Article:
His life could be summarised as being married to the Regiment, being divorced by women who couldn't hack it; loving, only not that way, his mates, all of whom would die for him and do in many stories; having a good celebratory chicken tikka masala and a few cans, fighting in Black Ops alongside  members of Mossad, most of whom, also,  died happily, apart from their commander who appeared in future stories; with the US Navy Seals, occasionally the KGB, the British Special Branch and sometimes meeting  a very grateful British prime minister.  Aside from getting to kill countless foreign, bad people and  making a brew every five minutes, Andy McNab was as miserable as fucking sin.

What he needed was a mission.  A briefing from the Ruperts in the HeadShed, an issue of lethat weapons, some good mates, a plane ride, a jump behind enemy lines, an infiltration, a swift killing and out again, to a right good piss-up, in the Regiment's Hereford barracks, with the lads.  Anyone'd do, he'd waste anyone, the way he was feeeling, but a raghead terrorist-believer  would be best of all.

------------------------------------------------

Last Summer, for a medical treatment, I went, four days a week, to Aberdeen, determined to do some proper reading, worthy books, some on my shelves for years, others recommended to me, here. John Julius Norwich's Venice, for instance, some Lapham's Quarterlys, Paradise Lost, The Man In The High Castle but being away from home, in a hotel-cump-hostel among strangers, savage wee groups of terrifed and bitter Shetlanders, skulking together against the Big City, I couldn't find the right frame of mind.  

I wound-up reading shite.  Thrillers.  Hotel and hospital shelves are filled with them. I never knew there were so many, nor that everything ever written by these innumerable assemblers of cliches proved,  without even having been read,  an outstanding, blockbusting, international, number one bestseller, half a billion copies sold in hardback, translated into four thousand languages - often, even before they were published - never knew that as far as Tom Clancy was concerned, Clive Cussler was the master, the man he read; that as far as Clive Cussler was concerned Tom Clancy was the master, the man he read  and so on, in a disturbing daisy chain of fulsome praise, one hack for another; yes, like Martin Amis-Teeth and Salman Rushdie-Fuck used to do. About their prize-winning tripe.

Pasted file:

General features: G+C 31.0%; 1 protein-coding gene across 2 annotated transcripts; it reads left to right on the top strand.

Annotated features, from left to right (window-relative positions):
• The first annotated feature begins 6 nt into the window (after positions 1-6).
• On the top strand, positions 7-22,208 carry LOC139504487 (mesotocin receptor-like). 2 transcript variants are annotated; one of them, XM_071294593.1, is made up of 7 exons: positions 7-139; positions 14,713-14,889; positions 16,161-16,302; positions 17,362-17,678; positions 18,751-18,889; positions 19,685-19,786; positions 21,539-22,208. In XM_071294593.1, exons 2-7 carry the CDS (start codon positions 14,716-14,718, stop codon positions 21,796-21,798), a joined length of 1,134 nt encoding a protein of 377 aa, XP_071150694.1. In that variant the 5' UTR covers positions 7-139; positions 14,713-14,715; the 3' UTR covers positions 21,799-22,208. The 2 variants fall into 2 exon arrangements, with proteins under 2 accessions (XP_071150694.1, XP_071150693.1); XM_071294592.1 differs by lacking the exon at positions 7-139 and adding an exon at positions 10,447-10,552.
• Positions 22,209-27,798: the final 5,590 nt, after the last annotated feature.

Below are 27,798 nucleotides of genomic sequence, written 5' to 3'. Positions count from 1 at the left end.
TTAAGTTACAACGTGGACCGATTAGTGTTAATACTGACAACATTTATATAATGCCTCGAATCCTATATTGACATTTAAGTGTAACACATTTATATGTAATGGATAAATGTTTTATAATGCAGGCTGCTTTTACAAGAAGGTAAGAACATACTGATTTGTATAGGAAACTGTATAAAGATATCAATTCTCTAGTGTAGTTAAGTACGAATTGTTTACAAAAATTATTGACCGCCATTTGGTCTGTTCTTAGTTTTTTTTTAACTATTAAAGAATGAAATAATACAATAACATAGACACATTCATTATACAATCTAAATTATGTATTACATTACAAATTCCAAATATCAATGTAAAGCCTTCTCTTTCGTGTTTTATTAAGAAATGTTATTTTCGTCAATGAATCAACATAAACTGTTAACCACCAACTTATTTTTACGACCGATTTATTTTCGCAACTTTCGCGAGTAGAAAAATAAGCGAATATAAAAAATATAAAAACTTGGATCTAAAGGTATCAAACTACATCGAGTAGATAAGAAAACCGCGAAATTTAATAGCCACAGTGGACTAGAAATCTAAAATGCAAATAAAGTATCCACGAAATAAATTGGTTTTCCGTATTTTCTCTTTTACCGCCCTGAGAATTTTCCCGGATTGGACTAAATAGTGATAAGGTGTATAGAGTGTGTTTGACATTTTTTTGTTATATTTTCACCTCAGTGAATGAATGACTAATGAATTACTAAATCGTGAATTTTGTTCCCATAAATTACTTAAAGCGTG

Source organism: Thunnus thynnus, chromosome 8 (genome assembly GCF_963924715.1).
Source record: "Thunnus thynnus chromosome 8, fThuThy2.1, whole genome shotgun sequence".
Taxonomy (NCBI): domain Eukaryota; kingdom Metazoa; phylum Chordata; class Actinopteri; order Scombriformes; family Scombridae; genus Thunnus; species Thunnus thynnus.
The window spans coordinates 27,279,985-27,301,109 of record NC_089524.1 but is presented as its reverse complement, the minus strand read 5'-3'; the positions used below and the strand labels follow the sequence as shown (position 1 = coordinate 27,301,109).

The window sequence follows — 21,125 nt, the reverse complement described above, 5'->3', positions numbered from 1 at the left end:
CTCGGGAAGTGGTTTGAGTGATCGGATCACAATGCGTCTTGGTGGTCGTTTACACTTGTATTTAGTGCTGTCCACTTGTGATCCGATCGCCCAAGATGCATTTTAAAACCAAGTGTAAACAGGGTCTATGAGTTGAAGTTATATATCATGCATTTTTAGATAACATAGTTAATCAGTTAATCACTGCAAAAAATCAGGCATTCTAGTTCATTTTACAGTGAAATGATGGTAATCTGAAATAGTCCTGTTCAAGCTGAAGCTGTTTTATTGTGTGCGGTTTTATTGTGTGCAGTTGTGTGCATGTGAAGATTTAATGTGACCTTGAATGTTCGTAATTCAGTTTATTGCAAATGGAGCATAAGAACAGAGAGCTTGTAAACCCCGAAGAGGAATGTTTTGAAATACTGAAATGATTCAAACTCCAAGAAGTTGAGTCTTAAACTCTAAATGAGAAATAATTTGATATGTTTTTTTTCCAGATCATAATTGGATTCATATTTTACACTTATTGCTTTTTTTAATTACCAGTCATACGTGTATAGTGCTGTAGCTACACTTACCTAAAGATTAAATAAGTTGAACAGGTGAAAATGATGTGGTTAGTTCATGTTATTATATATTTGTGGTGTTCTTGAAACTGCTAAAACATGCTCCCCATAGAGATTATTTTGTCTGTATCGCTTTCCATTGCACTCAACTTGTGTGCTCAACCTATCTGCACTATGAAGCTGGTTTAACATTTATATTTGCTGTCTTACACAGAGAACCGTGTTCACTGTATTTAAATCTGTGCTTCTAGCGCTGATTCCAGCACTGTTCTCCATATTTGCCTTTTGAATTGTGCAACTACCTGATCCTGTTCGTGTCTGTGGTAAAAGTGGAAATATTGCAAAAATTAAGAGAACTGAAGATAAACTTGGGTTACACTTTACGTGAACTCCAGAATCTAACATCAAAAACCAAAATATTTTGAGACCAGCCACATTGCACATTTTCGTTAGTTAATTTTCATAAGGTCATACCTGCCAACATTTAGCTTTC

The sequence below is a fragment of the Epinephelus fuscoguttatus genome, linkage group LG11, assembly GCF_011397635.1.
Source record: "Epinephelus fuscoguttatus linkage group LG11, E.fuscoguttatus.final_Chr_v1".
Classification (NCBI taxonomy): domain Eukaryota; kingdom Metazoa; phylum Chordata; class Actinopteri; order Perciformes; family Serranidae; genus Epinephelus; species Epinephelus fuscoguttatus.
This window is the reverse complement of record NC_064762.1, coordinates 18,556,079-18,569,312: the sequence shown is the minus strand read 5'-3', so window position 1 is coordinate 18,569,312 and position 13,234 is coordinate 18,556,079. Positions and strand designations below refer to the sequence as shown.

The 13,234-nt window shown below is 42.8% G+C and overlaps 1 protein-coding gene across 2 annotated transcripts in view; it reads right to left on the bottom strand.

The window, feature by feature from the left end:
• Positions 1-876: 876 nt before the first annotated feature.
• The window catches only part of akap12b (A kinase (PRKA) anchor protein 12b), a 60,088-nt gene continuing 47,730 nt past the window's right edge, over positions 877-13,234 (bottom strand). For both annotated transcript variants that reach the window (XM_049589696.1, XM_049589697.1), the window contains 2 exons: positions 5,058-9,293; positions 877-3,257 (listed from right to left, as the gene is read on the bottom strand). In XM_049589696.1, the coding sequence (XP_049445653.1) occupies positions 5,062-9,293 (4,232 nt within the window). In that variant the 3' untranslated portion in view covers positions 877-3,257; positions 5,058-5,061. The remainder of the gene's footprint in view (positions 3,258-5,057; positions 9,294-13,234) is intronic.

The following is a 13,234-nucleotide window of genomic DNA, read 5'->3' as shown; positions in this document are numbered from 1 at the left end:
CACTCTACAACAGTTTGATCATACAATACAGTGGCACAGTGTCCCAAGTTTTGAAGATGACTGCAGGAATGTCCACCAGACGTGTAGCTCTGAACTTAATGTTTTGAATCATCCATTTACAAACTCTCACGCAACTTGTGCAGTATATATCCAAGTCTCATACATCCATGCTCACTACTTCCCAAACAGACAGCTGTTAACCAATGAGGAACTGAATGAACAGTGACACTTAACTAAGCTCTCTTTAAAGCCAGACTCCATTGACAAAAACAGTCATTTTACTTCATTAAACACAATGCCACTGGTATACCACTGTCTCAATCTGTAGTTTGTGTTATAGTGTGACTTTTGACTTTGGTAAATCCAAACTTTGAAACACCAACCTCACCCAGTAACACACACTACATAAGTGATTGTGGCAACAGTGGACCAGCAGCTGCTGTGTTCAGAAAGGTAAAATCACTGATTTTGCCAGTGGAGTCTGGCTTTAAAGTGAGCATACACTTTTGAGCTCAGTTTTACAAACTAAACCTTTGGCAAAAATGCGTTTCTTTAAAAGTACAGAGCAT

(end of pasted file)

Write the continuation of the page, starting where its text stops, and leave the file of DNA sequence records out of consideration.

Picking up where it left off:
I had last read these things a lifetime ago, the spy and military thrillers, when Quiller's and Bond's and Harry Palmer's enemies had been the Reds, the Soviet Union, when the action went down in Berlin and Washington, not Kabul and Baghdad - WASPs, grammar school boys and above,  fighting Slavs, the Christian Capitalist fighting the Heathen Communist from inside a Ford Zephyr or a Zil or a smokey Trabant, with a laconic, self-deprecatory flippancy. How the thriller fiction world has changed.


In  Aberdeen, I got right into them, frenziedly reading three and four at a time, into the wee, small hours. I durst  not leave my room,  you see, so anxious and paranoid were my fellow guests about my presence among them, it reminded me of a Sunday School holiday on Anglesey, when my visit to the local shop brought utter,  chilly silence to gossipy wives, mothers, presumably, shocked and irritated by the appearance of an alien ten-year old.  It was just the same atmosphere in this Aberdeen  situation, but this time I was a big grown-up, with a glance that could strip paint. They were a parody, this gang, like something from Whisky Galore. Archie, from Lerwick, and his wee wife, Morag, accompanying him, week after week to make sure that her man, who, at sixty, couldnae cook,  got his six beefy sausage sandwich snack and his Jaffa Cakes, him down from the North for bowel cancer treatment, she force-feeding him red meat and sugar, watching protectively, leaving only to make him mugs of sweet tea, those two and endless other of their fellow islanders, scowling and fucking muttering, as though they had washed up in Hell, among foreign devils, like me.  

There was a residents' lounge, which they colonised in bitter silence, wherein they took it in turns, standing around a central table, to do a jigsaw, grunting happily as another piece was fitted into something like Noddy's Christmas Party or A Big Boat On The Sea - baby stuff, but they took it in paired turns, Norman and Ettie,  Susan and Lawrence, Mhari and Donald,  guarding it from non-Shetlanders, like treasure.